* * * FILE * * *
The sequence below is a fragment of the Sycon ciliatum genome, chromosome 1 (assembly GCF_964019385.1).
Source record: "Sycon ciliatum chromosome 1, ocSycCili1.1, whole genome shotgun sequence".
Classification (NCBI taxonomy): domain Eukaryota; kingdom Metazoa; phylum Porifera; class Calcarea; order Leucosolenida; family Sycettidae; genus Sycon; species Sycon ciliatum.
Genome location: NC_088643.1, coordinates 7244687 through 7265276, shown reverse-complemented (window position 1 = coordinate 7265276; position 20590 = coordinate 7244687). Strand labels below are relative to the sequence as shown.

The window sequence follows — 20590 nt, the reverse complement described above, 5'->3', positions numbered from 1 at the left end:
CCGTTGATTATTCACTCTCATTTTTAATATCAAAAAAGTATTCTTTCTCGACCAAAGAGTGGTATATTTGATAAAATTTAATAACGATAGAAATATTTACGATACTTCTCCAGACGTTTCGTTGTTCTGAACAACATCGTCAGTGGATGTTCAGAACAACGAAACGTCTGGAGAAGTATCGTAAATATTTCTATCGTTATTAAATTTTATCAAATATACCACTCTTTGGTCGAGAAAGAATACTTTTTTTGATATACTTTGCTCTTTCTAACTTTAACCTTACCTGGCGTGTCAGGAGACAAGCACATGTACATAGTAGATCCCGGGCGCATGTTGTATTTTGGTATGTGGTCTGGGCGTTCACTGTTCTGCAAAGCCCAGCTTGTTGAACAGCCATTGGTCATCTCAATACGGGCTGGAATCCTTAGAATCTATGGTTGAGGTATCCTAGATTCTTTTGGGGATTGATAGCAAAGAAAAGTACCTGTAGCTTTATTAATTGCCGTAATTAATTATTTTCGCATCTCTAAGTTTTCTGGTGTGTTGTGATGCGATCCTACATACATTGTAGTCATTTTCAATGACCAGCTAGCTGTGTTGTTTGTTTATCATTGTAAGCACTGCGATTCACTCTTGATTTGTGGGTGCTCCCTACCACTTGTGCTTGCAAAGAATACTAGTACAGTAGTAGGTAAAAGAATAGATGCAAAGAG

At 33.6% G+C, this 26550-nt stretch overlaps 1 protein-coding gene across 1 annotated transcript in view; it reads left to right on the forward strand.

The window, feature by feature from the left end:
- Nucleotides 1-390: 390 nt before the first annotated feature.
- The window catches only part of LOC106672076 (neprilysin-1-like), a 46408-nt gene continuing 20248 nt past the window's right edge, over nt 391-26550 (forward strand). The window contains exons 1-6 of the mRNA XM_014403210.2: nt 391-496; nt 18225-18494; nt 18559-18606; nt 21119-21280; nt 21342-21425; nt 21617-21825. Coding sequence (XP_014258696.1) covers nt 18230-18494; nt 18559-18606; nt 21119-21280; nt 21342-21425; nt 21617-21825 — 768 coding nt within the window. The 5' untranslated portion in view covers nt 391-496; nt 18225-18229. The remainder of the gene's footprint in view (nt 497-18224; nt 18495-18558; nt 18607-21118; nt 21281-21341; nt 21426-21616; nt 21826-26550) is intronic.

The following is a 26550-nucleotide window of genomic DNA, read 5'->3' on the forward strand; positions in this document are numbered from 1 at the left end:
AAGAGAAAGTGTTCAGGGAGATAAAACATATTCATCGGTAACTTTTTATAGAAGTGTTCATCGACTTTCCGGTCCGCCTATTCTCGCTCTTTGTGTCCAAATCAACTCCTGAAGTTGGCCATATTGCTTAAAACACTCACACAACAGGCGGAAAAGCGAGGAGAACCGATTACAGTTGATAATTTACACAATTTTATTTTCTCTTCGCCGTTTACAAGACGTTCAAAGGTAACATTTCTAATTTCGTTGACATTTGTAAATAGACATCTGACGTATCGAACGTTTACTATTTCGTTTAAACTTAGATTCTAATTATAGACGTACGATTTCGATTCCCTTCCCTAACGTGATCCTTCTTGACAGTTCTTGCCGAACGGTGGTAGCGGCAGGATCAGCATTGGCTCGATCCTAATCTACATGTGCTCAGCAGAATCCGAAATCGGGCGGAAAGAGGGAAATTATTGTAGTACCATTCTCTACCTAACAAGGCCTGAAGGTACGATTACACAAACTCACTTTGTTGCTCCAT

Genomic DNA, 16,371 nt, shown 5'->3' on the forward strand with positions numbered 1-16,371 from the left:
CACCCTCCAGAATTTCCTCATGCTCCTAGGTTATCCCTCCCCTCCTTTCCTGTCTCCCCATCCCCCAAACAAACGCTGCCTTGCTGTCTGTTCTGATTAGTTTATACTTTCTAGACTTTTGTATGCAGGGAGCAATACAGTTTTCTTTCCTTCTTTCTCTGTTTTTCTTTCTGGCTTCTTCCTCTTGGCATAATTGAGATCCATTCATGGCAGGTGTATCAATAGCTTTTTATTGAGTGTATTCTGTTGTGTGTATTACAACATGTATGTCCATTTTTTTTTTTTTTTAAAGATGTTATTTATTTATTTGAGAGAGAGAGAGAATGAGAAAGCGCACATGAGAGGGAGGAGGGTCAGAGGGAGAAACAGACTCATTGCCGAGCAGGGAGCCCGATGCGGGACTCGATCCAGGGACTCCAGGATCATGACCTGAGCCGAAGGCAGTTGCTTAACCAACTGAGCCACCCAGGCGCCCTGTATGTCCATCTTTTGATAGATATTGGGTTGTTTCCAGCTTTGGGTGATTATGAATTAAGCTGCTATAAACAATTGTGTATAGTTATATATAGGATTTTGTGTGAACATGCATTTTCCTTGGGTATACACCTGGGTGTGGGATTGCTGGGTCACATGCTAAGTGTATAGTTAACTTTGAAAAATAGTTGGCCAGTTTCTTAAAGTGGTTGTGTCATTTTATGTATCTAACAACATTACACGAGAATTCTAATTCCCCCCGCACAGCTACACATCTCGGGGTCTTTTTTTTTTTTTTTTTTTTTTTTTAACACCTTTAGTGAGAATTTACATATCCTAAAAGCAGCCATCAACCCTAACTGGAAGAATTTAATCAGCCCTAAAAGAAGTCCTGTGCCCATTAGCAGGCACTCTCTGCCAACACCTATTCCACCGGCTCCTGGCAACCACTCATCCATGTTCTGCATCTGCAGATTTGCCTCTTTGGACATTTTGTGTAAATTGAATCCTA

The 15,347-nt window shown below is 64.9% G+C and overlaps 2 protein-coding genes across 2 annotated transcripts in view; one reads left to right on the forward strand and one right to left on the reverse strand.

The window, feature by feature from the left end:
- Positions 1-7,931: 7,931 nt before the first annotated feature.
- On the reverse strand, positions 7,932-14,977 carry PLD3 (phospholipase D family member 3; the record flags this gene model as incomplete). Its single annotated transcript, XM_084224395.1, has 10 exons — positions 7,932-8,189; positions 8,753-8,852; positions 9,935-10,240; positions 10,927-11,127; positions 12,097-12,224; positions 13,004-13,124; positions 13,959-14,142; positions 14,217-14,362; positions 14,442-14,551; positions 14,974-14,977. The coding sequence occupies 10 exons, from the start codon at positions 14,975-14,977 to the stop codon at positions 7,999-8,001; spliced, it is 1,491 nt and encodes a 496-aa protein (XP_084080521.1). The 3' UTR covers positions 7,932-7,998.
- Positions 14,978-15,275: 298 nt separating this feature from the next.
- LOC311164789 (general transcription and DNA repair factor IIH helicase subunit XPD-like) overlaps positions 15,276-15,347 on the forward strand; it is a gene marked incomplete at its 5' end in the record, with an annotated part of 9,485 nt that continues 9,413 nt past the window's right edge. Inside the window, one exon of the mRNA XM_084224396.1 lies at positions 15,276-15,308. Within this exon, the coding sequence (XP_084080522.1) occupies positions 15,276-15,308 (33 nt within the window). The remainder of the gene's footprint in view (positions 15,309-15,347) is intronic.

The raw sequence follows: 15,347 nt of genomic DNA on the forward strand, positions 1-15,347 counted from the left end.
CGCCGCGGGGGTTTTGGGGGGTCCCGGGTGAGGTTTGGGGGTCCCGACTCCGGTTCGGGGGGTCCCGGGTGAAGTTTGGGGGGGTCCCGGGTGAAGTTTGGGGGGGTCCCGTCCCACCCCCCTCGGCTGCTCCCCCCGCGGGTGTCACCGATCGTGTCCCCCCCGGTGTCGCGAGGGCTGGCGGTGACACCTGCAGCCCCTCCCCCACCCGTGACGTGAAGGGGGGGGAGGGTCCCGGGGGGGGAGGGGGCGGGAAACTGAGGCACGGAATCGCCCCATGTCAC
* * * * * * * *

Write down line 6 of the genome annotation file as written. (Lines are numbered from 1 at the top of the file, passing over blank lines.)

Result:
CCGTTGATTATTCACTCTCATTTTTAATATCAAAAAAGTATTCTTTCTCGACCAAAGAGTGGTATATTTGATAAAATTTAATAACGATAGAAATATTTACGATACTTCTCCAGACGTTTCGTTGTTCTGAACAACATCGTCAGTGGATGTTCAGAACAACGAAACGTCTGGAGAAGTATCGTAAATATTTCTATCGTTATTAAATTTTATCAAATATACCACTCTTTGGTCGAGAAAGAATACTTTTTTTGATATACTTTGCTCTTTCTAACTTTAACCTTACCTGGCGTGTCAGGAGACAAGCACATGTACATAGTAGATCCCGGGCGCATGTTGTATTTTGGTATGTGGTCTGGGCGTTCACTGTTCTGCAAAGCCCAGCTTGTTGAACAGCCATTGGTCATCTCAATACGGGCTGGAATCCTTAGAATCTATGGTTGAGGTATCCTAGATTCTTTTGGGGATTGATAGCAAAGAAAAGTACCTGTAGCTTTATTAATTGCCGTAATTAATTATTTTCGCATCTCTAAGTTTTCTGGTGTGTTGTGATGCGATCCTACATACATTGTAGTCATTTTCAATGACCAGCTAGCTGTGTTGTTTGTTTATCATTGTAAGCACTGCGATTCACTCTTGATTTGTGGGTGCTCCCTACCACTTGTGCTTGCAAAGAATACTAGTACAGTAGTAGGTAAAAGAATAGATGCAAAGAG